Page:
Commentary on Matthew 7:6, 12-14
Sermon on the Mount (cont’d):
Today’s passage contains three apparently unrelated teachings of Jesus. Vv. 7-11 on prayer, which intervene, are omitted. (We need to remind ourselves that the Sermon on the Mount is not a verbatim record of a “sermon” preached by Jesus. It is a highly edited collection of sayings on the general theme of the qualities to be found in a true disciple of Jesus.)
a, “Do not give to dogs what is holy.” That is, consecrated meat from animals sacrificed in the Temple should not be given as food for dogs. We need to remember that for the Jews (as for the Muslims) dogs are unclean animals, so that is an extra reason for not giving them meat consecrated for purposes of divine worship. We may remember the remark of Jesus to the Syro-phoenician woman about not giving the food of children to dogs, a reference to Gentiles who were also thought to be unclean. Or the humiliation of Lazarus in Luke’s parable who was so helpless that he could not prevent dogs licking his sores.
Similarly something as precious as pearls should not be given to pigs, another unclean animal. Again we remember in the parable of the Prodigal Son, how after hitting rock bottom the only job he could find was to feed pigs and he was so hungry he would have eaten the pigs’ food.
In other words, Jesus is advising his followers not indiscriminately to expose their beliefs to all and sundry. While, in one sense, the Christian way is for all there are people who are not ready to hear it and will not just reject it but subject it to ridicule. This would especially apply to certain Christian practices such as the celebration of the Eucharist or other sacraments. We do not accept people into the Catholic community except after a long period of formation and initiation. Faith in Christ is a gift and not everyone receives it at once.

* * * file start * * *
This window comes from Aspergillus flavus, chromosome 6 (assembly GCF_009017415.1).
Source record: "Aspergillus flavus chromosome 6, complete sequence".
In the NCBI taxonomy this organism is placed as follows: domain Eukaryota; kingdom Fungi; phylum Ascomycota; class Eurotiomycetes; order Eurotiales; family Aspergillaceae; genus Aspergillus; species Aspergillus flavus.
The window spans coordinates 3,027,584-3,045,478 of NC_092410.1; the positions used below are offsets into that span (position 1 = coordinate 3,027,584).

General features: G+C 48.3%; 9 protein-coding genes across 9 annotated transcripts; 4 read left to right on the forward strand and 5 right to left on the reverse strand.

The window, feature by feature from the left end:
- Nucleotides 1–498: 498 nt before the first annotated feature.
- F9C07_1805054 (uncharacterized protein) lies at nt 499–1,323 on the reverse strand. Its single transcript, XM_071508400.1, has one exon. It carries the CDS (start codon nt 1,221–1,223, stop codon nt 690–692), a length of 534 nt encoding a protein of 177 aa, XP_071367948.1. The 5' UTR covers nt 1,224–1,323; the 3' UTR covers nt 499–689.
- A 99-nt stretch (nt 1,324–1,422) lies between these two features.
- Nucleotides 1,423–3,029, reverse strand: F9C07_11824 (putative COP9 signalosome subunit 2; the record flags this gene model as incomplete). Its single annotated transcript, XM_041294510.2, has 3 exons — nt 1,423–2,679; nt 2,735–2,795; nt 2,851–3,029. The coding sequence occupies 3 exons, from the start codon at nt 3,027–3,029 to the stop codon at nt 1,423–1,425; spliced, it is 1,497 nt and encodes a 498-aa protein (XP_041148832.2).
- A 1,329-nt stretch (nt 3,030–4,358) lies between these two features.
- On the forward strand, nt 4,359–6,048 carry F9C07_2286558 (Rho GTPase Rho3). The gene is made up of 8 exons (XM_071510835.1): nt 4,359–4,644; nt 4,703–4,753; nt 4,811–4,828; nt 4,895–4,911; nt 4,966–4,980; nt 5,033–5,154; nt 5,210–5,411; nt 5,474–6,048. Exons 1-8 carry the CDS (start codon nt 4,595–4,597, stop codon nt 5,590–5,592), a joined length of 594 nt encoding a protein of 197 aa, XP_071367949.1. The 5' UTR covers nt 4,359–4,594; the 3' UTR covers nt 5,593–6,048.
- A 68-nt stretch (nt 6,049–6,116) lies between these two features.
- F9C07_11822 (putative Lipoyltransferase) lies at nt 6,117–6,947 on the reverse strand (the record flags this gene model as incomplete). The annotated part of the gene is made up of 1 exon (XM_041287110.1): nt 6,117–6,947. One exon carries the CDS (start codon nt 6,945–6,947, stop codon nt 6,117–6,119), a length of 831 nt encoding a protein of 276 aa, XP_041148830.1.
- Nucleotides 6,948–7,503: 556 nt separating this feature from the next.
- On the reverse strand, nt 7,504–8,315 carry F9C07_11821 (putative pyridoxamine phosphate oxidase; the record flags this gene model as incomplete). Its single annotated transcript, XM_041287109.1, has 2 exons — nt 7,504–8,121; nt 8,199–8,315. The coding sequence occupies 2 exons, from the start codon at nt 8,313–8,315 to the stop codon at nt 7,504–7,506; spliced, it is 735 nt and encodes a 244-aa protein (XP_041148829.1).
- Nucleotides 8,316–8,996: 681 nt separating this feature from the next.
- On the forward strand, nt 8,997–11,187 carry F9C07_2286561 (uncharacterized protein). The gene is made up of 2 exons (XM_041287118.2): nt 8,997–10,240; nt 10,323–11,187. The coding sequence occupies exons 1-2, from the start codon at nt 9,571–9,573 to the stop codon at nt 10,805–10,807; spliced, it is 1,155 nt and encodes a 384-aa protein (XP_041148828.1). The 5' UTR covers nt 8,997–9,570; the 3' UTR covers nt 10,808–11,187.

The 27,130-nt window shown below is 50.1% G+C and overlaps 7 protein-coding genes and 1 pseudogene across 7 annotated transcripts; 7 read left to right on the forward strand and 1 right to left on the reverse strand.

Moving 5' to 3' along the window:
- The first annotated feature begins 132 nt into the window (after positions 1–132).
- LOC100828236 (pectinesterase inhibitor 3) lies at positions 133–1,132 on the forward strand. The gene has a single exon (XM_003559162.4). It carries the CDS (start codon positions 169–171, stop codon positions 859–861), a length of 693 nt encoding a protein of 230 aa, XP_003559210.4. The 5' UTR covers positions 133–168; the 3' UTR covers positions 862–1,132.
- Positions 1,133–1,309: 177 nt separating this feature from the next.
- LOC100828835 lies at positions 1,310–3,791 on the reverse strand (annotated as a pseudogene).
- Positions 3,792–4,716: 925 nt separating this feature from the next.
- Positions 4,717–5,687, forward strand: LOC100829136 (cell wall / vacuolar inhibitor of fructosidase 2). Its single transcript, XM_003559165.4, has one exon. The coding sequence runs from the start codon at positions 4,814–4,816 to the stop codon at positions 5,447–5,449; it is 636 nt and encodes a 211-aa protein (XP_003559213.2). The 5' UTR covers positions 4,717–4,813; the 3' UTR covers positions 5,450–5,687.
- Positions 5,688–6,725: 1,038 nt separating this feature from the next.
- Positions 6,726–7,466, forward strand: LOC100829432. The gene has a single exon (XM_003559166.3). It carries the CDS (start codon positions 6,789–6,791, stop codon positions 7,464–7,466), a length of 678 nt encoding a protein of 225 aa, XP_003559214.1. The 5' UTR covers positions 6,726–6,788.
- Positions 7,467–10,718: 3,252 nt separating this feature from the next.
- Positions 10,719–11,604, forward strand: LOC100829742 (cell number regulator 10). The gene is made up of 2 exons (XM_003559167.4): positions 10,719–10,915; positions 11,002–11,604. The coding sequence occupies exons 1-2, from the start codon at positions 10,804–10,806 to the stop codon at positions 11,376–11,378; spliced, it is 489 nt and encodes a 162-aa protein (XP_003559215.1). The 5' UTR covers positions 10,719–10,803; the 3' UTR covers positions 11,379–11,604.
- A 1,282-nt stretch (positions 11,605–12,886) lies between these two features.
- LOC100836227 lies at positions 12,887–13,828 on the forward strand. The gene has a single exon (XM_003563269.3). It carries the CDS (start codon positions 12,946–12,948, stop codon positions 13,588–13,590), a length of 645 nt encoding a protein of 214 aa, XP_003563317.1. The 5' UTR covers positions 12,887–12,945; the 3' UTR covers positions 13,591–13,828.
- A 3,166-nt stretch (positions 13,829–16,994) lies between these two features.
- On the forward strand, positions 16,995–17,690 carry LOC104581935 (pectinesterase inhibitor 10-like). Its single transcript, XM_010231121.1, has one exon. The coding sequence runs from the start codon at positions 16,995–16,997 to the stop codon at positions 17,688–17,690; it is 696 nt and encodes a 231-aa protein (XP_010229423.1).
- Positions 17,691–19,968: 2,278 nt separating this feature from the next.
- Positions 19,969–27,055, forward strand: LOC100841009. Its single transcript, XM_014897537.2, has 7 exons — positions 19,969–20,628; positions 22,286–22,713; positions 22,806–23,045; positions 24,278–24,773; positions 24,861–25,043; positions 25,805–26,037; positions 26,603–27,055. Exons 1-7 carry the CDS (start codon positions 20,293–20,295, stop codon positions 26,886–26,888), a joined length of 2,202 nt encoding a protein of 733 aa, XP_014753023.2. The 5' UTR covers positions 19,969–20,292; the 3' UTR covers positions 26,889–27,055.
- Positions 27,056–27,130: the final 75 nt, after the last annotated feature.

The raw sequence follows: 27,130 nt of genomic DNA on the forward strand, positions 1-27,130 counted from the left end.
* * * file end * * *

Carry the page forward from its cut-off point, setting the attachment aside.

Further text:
b, The second saying is the famous ‘Golden Rule’, which is not exclusive to Christianity or the Gospel. It is known in other cultures. What might be emphasised here is its being expressed in positive terms. There is also a negative form, ‘Do not do to others what you would not like them to do to you’. There is a difference between the two. You can observe the negative maxim by doing nothing at all. The positive can only be observed by doing some good action to others and is therefore much more in line with the general teaching of Jesus.
c, The contrast between the narrow gate and the wide road. To follow the wide road is to do just about anything you feel like doing. It is to follow your likes and dislikes, your instincts and whims wherever they lead you. That is going to include following roads of greed and self-centredness, of lies and deceit, perhaps even of violence and hurt. It is clearly not a way of life.
The narrow gate is not to be narrow-minded. It is rather to be very clearly focused on certain very specific ways of thinking and acting, having one’s life guided by a clear set of truths, principles and values, those truths, principles and values which form the core of the Gospel’s teaching. In other words, the Way of Christ. It is a way that leads to life.
It is a hard road only in the sense that it requires discipline and it is true that relatively few people find it. In the long run it is the easier way because it conforms more to the deepest needs and desires of the human person. (It is important to be aware that the Way of Jesus is not an eccentric choice of lifestyle, one religion among many, but that it is in total harmony with all that human life is meant to be.) But there is no doubt that the wide undisciplined road is the easier one to follow even though in the long run it does not bring happiness.